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Key Scottish Environment Statistics 2013

This publication aims to provide an easily accessible reference document which offers information on a wide range of environmental topics. It covers key datasets on the state of the environment in Scotland, with an emphasis on the trends over time wherever possible. The data are supplemented by text providing brief background information on environmental impacts, relevant legislation and performance against national and international targets.

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Ground Level Ozone Concentrations1: 1990-2012

Ground Level Ozone Concentrations: 1990-2012

Ozone in the stratosphere forms a layer that protects the Earth against harmful ultra-violet radiation, but tropospheric (ground level) ozone is a damaging oxidant. Exposure to high ozone concentrations can cause respiratory damage, and affects vegetation by damaging leaves and reducing yields.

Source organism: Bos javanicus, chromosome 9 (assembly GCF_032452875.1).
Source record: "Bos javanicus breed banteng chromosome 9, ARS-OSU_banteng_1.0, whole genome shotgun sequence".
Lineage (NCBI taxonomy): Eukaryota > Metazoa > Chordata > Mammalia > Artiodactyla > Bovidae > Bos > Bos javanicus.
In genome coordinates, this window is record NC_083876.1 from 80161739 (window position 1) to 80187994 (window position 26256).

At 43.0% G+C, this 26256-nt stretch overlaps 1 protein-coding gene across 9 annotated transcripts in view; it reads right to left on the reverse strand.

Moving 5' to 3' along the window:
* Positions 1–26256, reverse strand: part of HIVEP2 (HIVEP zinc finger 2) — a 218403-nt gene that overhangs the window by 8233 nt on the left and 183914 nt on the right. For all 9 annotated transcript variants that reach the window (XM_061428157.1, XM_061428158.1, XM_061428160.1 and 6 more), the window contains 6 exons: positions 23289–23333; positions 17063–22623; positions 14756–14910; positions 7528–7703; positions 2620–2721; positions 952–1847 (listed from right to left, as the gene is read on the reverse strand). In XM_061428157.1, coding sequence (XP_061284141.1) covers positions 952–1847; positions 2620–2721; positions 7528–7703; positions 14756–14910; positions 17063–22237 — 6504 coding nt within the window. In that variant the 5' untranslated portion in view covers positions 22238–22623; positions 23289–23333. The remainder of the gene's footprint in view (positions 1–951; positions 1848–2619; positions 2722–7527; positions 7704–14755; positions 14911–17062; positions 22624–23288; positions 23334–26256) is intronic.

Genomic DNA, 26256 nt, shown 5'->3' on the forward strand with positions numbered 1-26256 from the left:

Ozone is formed by a slow, complicated series of reactions from other pollutants that may be blown over from Europe. The most important man-made precursors are nitrogen oxides and volatile organic compounds produced by road transport, industrial processes and solvent use. Ozone concentrations tend to be lower in urban areas where it is converted to nitrogen dioxide by reacting with nitrogen oxides.

The Air Quality Strategy5 objective for ground level ozone concentration (to be met by 2005) states that the maximum daily concentration (measured as an 8-hour running mean) of 100µg/m3 should not be exceeded more than 10 days per year. In 2012, this objective was met at 8 of the 9 sites.10 The site that failed was Strath Vaich. Strath Vaich regularly fails to meet the AQS objective, most recently failing in the periods 2005-08 and 2011-12.

Source: Scottish Air Quality Database / Metadata

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Email: Callum Neil

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